Harkness House touched the lives of everyone who ever dashed up the circular marble staircase for class. An American Ballet Story takes us into the stages and studios of the Harkness Ballet through the stories of the dancers who were there. The documentary about the all too short life of the Harkness Ballet of New York, will have it’s New York live screening premiere on April 20th at the New York Public Library Performing Arts – Bruno Walter Auditorium. O&A NYC Magazine Editor in Chief Walter Rutledge will moderate the post screening Q and A. . The screening is free but you must reserve seating in advance.
If you have a stories you would like to share about your Harkness experience please send your articles (250- 500 words recommended) and photos to email@example.com.
Each day I offer gratitude to Rebekah Harkness and the people of the Harkness Ballet. She gave professional dancers a chance to perform touring the world and at home, in New York City. The best choreographers of the time were hired to create new works. These Harkness dancers were paid a living wage in working conditions that were top notch. The dance training and coaching was excellent. Physical therapy plus a medical doctor were on staff. Additionally Mrs. Harkness provided for the Harkness Trainees, who were the Second Harkness Company. Those dancers received top training in several dance idioms, a weekly salary, and all of their dance clothes. It was a wonderful place to train and work.
Why do I know this? For two reasons. When the Harkness Ballet performed in New York City, I attended every performance, and the other reason was Darrell Barnett. Darrell and I came together from Oklahoma in fall of 1970. Prior to this, I taught Darrell for the previous nine months at the University of Oklahoma in ballet and modern [Martha Graham and Jose Limon] techniques. When we arrived in New York, we both got into several small modern dance companies. In the summer of 1971, Darrell joined the Harkness Ballet Company and began touring right away.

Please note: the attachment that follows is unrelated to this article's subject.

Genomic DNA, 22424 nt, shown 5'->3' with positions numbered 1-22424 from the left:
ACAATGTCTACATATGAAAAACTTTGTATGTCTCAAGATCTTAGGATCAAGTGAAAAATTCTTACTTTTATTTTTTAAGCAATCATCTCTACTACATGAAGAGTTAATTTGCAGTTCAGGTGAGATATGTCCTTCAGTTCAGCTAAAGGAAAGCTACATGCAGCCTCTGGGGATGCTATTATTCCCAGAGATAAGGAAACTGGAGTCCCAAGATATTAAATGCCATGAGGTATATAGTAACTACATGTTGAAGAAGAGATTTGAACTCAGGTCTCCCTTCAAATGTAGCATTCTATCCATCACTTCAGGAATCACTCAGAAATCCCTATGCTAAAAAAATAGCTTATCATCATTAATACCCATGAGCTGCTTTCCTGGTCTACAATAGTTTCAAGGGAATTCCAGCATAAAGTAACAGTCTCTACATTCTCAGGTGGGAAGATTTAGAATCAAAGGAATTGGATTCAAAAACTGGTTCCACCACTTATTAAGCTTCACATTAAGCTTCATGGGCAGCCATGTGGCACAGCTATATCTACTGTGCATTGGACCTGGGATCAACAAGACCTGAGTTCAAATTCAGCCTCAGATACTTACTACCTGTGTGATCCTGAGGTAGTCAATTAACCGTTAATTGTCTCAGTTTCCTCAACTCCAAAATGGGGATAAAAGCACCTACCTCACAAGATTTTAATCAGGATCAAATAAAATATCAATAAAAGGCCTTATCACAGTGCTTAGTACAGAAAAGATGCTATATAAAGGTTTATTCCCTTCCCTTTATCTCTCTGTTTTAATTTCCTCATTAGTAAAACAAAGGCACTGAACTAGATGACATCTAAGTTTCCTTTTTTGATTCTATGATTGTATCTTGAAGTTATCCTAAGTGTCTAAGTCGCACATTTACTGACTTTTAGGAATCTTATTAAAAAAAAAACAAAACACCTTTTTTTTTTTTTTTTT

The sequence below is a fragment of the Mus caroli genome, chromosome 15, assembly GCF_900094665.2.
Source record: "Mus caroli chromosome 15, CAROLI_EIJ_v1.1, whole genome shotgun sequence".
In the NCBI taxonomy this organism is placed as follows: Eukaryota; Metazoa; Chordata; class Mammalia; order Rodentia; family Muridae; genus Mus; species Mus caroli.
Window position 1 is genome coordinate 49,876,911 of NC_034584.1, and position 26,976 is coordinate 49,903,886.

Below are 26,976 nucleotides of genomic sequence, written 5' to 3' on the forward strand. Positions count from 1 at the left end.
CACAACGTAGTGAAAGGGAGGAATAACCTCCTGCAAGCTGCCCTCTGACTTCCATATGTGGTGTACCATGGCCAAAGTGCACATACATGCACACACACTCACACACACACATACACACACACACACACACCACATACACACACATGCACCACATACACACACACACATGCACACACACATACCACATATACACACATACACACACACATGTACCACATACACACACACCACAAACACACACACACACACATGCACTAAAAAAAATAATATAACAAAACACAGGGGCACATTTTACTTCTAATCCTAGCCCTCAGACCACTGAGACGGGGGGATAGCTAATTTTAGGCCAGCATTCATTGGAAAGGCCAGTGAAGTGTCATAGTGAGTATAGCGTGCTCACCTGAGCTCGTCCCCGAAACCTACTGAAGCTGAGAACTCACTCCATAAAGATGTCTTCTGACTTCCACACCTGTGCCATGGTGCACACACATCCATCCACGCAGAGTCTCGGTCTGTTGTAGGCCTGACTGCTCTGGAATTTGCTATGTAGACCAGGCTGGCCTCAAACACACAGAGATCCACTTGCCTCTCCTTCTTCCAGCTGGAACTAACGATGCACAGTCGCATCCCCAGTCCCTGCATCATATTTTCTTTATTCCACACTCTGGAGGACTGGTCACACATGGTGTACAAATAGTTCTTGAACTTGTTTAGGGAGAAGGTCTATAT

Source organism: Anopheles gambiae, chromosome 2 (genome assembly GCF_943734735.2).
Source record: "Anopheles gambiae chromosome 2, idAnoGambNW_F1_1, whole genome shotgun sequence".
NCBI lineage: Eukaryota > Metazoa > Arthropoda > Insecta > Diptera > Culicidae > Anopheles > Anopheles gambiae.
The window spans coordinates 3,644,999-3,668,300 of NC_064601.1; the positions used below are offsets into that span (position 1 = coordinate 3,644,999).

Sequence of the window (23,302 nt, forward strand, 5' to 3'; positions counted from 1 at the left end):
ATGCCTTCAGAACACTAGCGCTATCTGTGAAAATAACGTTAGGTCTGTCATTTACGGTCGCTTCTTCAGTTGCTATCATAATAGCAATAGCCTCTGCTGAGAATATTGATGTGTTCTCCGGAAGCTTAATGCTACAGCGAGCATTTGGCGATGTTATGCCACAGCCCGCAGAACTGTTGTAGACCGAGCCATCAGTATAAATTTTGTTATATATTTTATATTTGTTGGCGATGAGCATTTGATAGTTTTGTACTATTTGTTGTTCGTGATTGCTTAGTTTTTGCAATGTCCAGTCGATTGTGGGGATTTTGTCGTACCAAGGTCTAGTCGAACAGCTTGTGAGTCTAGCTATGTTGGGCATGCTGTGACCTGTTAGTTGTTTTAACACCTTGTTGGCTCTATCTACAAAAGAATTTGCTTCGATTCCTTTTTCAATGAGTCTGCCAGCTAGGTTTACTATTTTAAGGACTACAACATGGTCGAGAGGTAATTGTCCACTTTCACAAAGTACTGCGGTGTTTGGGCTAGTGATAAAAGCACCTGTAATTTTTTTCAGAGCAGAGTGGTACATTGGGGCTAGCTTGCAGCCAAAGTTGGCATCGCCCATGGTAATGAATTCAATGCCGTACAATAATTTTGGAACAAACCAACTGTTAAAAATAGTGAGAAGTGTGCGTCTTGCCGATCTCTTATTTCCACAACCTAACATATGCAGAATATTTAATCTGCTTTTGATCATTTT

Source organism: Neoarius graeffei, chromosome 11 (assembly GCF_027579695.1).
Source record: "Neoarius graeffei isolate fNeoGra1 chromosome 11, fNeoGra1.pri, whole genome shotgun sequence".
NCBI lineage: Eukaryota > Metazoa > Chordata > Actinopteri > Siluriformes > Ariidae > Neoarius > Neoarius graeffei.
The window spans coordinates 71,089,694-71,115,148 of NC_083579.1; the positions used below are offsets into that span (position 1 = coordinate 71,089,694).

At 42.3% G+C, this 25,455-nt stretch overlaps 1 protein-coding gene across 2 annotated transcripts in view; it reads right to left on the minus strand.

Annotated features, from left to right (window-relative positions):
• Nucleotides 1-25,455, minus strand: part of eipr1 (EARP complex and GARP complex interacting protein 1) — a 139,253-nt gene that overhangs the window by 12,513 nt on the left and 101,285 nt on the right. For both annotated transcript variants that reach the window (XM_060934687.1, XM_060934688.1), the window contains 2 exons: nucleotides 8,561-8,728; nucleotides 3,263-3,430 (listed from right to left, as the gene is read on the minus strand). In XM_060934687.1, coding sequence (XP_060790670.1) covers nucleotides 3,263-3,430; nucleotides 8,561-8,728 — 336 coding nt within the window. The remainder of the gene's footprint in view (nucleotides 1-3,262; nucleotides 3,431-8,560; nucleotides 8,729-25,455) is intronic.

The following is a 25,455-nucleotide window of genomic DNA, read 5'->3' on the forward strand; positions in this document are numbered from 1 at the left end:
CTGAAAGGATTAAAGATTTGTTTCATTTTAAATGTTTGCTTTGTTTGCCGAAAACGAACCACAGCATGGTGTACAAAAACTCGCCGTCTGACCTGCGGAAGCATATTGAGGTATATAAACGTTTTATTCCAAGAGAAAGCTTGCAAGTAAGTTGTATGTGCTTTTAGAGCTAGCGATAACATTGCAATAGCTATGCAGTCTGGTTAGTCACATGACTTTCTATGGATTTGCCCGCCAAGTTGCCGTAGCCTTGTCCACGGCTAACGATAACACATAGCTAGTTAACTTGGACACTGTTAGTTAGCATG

David Howard and Maria Vegh were co-directors of the Harkness School and the Harkness Second Company. When they learned I had trained Darrell, they asked me to become a faculty member of the school teaching modern and ballet. Additionally, I was also paid to choreograph for the Harkness Second Company. As an added bonus, I could take all of the dance classes offered at Harkness Ballet.
An interesting event happened in the spring of 1973. Rebekah Harkness, along with David Howard, Maria Vegh, and other Harkness Ballet Faculty, came to a special presentation of my choreography of the Harkness Second Company. The music I used for this piece of choreography was the Adagio movement of Joaquin Rodrigo’s Guitar Concerto.
Following the performance, Mrs. Harkness discussed with David Howard and Maria Vegh that she loved my choreographic work. However, she also told them she felt I was too young to be choreographing such mature works. Mr. Howard asked her what age she thought I was, and she replied 17 years of age. He didn’t tell her my real age at the time, 28 years of age. For my next piece of choreography, Mrs. Harkness requested me to choreograph a light piece of choreography. In the spring of 1974, I choreographed four movements to the music of Bach.
Teaching, choreographing, taking dance classes, being coached by David Howard, catapulted me into a exceptional continued career as a dancer, teacher and choreographer.
Mary Price Boday Harkness Ballet, Zurich Ballet, the Illinois Ballet www.marypriceboday.com firstname.lastname@example.org